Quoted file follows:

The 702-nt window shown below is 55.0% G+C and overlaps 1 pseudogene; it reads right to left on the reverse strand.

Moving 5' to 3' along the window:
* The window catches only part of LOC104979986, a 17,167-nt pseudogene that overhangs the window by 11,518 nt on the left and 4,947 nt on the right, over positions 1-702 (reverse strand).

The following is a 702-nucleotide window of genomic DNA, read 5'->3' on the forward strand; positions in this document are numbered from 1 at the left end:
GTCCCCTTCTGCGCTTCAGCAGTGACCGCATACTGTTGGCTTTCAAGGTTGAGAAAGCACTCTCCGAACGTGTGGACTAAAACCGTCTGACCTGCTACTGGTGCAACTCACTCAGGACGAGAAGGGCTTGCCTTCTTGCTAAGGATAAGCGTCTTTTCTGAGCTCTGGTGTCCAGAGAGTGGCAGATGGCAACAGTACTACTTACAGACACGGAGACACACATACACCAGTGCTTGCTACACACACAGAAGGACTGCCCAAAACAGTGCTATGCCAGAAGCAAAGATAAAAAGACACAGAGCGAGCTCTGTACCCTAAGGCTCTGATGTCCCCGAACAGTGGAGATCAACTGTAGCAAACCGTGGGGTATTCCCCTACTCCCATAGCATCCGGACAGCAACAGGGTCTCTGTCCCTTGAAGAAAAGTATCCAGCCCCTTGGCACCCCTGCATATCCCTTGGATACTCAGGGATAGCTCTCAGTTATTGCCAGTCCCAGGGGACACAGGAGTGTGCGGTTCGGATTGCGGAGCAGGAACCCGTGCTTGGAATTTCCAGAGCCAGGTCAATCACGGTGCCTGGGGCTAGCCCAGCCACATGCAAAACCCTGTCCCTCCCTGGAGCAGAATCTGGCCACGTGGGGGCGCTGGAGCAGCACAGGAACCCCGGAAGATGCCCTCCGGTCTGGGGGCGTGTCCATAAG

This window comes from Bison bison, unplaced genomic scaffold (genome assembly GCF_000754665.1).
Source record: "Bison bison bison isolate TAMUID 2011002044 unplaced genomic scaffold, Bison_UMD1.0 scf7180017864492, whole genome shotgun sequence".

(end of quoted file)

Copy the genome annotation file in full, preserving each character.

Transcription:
The 702-nt window shown below is 55.0% G+C and overlaps 1 pseudogene; it reads right to left on the reverse strand.

Moving 5' to 3' along the window:
* The window catches only part of LOC104979986, a 17,167-nt pseudogene that overhangs the window by 11,518 nt on the left and 4,947 nt on the right, over positions 1-702 (reverse strand).

The following is a 702-nucleotide window of genomic DNA, read 5'->3' on the forward strand; positions in this document are numbered from 1 at the left end:
GTCCCCTTCTGCGCTTCAGCAGTGACCGCATACTGTTGGCTTTCAAGGTTGAGAAAGCACTCTCCGAACGTGTGGACTAAAACCGTCTGACCTGCTACTGGTGCAACTCACTCAGGACGAGAAGGGCTTGCCTTCTTGCTAAGGATAAGCGTCTTTTCTGAGCTCTGGTGTCCAGAGAGTGGCAGATGGCAACAGTACTACTTACAGACACGGAGACACACATACACCAGTGCTTGCTACACACACAGAAGGACTGCCCAAAACAGTGCTATGCCAGAAGCAAAGATAAAAAGACACAGAGCGAGCTCTGTACCCTAAGGCTCTGATGTCCCCGAACAGTGGAGATCAACTGTAGCAAACCGTGGGGTATTCCCCTACTCCCATAGCATCCGGACAGCAACAGGGTCTCTGTCCCTTGAAGAAAAGTATCCAGCCCCTTGGCACCCCTGCATATCCCTTGGATACTCAGGGATAGCTCTCAGTTATTGCCAGTCCCAGGGGACACAGGAGTGTGCGGTTCGGATTGCGGAGCAGGAACCCGTGCTTGGAATTTCCAGAGCCAGGTCAATCACGGTGCCTGGGGCTAGCCCAGCCACATGCAAAACCCTGTCCCTCCCTGGAGCAGAATCTGGCCACGTGGGGGCGCTGGAGCAGCACAGGAACCCCGGAAGATGCCCTCCGGTCTGGGGGCGTGTCCATAAG

This window comes from Bison bison, unplaced genomic scaffold (genome assembly GCF_000754665.1).
Source record: "Bison bison bison isolate TAMUID 2011002044 unplaced genomic scaffold, Bison_UMD1.0 scf7180017864492, whole genome shotgun sequence".